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NYC Gets Its First Snowfall This Year Two Days Before March

While southern California residents recovered from a record-breaking 84 inches of snow, New York City residents waited patiently for the coast-to-coast storm to interrupt the city’s uncharacteristically mild winter. Just earlier this month, New York City saw its first snowfall of the season, the latest recorded first snowfall the city has seen in over 50 years.


Beginning Monday night, February 27, snow fell over New York for about eight hours, covering the city in roughly 1-2 inches of accumulated snow by the morning of February 28. Residents woke to rainy conditions and icy roads, limiting Tuesday morning commutes.


Two days before the first of March, the flurries stretched across the mid and northeastern states in a subdued version of the storm that shook up the west coast a few days earlier. Towns from Washington DC to Maine accumulated 6 inches at most, a stark difference from the blizzard conditions that shut down Los Angeles and other nearby towns in the valleys of California’s hills and mountains.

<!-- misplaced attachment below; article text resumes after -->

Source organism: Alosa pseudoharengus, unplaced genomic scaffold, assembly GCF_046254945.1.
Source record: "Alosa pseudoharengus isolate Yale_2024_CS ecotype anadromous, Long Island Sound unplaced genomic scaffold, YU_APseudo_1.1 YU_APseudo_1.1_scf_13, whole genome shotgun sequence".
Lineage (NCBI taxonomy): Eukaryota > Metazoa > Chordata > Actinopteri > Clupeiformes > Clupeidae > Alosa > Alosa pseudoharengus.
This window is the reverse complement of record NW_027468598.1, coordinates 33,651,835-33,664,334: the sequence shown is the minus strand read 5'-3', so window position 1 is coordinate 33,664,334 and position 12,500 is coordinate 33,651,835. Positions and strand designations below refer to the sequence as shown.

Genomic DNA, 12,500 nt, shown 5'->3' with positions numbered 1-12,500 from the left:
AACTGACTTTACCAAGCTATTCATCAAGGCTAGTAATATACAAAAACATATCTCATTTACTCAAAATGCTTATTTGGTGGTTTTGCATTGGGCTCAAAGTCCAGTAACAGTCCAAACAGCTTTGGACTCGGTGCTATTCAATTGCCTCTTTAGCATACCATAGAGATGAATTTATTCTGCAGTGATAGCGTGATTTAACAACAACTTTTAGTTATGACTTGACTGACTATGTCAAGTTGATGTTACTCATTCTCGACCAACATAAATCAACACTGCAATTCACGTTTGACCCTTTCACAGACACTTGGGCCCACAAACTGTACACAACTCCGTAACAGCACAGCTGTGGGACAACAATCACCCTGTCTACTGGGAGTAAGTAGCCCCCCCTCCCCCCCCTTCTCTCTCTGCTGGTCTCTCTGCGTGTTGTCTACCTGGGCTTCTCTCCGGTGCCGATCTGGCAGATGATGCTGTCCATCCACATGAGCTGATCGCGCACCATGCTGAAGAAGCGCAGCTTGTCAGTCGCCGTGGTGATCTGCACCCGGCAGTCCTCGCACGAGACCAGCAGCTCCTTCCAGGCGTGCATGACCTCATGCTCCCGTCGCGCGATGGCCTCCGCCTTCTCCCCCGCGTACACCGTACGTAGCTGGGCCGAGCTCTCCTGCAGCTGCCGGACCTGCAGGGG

The dichotomy of the storm on the two coasts is not the only surprising weather pattern brought by this national winter storm. In correlation with the storm, the National Weather Service (NWS) also reported record-high temperatures from the upper midwest to the southeast.


According to the NWS’s "Mean Max Temp Anomaly Forecast Map," only a small stretch of the middle of the country maintained typical temperatures in response to this storm. The rest of the continental United States is predicted to deal with weather anomalies leading into the first week of March. 


A number of factors contribute to abnormal winter weather patterns outside of climate change, and New York meteorologist Brian Ciemnecki encourages residents not to panic. In a statement published in the New York Times, Ciemnecki remarked, "If we were not getting precipitation, this would be a different story, because then we’d be talking about drought."


Luckily, New York has received an average amount of precipitation, simply in the form of rainfall, as the cold air has lingered farther north for the majority of the 2022–2023 winter. Though Monday’s snowfall marked an unwelcome winter anomaly for some NYC residents, others took to the parks to enjoy what might be this season’s only significant storm.


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Tags: #newyorkcity #abnormaltemperatures #firstsnowfall #recordhighs


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